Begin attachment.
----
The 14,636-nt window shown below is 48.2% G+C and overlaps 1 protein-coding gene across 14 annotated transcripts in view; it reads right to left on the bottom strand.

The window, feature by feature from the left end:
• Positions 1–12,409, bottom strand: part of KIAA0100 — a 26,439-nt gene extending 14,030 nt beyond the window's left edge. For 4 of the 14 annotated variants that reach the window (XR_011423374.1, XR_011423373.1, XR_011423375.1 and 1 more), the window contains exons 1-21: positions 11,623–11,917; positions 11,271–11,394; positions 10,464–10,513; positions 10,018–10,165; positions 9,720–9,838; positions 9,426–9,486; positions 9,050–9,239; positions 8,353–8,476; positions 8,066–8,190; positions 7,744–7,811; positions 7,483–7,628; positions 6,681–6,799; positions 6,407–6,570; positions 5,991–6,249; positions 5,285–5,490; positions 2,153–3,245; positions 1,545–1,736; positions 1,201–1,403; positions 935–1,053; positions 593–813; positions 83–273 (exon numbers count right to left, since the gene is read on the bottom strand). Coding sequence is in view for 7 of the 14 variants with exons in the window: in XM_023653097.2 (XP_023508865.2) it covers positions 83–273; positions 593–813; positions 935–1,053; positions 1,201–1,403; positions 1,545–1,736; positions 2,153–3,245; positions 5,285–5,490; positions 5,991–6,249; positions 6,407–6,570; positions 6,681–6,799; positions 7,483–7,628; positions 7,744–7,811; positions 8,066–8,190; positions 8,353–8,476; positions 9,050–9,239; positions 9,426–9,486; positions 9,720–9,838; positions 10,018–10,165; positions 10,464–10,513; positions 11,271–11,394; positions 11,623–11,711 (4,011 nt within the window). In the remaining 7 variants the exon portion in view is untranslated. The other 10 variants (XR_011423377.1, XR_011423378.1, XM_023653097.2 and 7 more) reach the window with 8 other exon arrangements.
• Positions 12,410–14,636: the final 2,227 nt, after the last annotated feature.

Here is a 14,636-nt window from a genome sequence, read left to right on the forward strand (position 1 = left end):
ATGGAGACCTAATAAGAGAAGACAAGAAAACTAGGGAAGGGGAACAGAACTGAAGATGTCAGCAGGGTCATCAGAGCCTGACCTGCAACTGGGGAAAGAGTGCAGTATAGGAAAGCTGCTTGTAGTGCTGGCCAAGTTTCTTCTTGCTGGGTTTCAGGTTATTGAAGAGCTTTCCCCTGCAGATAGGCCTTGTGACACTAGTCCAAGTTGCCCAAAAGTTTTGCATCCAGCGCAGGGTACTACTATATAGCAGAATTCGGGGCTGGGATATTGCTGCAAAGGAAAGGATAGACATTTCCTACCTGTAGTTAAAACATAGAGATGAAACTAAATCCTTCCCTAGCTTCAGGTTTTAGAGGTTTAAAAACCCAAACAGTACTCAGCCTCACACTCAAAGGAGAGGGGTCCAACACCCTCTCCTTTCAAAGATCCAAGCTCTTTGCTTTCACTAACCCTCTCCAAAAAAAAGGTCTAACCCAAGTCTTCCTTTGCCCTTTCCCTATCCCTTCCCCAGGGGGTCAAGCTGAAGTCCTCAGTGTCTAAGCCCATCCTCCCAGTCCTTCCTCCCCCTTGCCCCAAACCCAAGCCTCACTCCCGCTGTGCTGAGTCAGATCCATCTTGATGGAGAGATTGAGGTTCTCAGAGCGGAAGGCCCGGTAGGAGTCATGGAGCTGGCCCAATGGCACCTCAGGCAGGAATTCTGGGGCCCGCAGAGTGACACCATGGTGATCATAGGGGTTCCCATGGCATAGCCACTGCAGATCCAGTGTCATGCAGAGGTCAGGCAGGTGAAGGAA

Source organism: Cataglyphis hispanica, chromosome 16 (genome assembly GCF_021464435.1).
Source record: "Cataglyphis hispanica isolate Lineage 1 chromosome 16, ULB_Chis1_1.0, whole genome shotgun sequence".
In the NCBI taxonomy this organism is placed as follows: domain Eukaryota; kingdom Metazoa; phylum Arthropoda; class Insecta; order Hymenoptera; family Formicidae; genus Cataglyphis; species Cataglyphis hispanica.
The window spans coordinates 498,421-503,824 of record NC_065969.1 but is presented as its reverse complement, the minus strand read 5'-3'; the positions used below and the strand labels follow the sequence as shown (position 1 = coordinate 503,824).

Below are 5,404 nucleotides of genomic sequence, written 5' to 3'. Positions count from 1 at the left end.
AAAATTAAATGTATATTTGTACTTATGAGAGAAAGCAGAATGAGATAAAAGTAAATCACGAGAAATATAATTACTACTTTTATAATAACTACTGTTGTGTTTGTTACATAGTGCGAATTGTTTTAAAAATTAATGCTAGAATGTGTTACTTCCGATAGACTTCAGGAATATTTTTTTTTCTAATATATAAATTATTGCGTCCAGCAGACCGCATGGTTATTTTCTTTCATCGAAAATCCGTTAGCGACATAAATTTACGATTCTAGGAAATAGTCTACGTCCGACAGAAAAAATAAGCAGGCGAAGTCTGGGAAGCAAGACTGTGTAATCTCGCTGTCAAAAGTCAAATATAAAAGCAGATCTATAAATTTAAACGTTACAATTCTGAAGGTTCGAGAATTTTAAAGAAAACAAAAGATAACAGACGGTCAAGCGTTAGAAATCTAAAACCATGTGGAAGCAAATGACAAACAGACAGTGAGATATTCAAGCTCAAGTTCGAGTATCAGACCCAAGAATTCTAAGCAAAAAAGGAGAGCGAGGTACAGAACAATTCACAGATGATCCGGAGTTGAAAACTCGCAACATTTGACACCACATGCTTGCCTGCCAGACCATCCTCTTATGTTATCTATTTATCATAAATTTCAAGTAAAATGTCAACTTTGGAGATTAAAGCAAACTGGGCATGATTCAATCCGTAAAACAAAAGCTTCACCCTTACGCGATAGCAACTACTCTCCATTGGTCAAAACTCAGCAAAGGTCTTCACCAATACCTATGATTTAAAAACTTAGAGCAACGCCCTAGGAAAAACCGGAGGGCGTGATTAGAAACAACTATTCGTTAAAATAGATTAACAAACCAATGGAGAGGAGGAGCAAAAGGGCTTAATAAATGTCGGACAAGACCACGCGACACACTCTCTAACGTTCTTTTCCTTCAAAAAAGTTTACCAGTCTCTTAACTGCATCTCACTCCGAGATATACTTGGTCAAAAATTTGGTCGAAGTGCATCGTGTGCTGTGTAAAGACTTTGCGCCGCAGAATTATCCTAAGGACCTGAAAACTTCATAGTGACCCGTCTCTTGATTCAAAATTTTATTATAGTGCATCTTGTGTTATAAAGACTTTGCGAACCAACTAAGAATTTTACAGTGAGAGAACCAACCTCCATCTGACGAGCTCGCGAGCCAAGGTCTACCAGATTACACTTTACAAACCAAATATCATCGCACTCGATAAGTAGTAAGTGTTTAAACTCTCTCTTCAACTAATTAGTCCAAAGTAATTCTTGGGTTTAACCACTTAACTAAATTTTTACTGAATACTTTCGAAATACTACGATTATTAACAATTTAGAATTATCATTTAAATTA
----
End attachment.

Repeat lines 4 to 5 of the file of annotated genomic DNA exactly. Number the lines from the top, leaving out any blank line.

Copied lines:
• Positions 12,410–14,636: the final 2,227 nt, after the last annotated feature.

Here is a 14,636-nt window from a genome sequence, read left to right on the forward strand (position 1 = left end):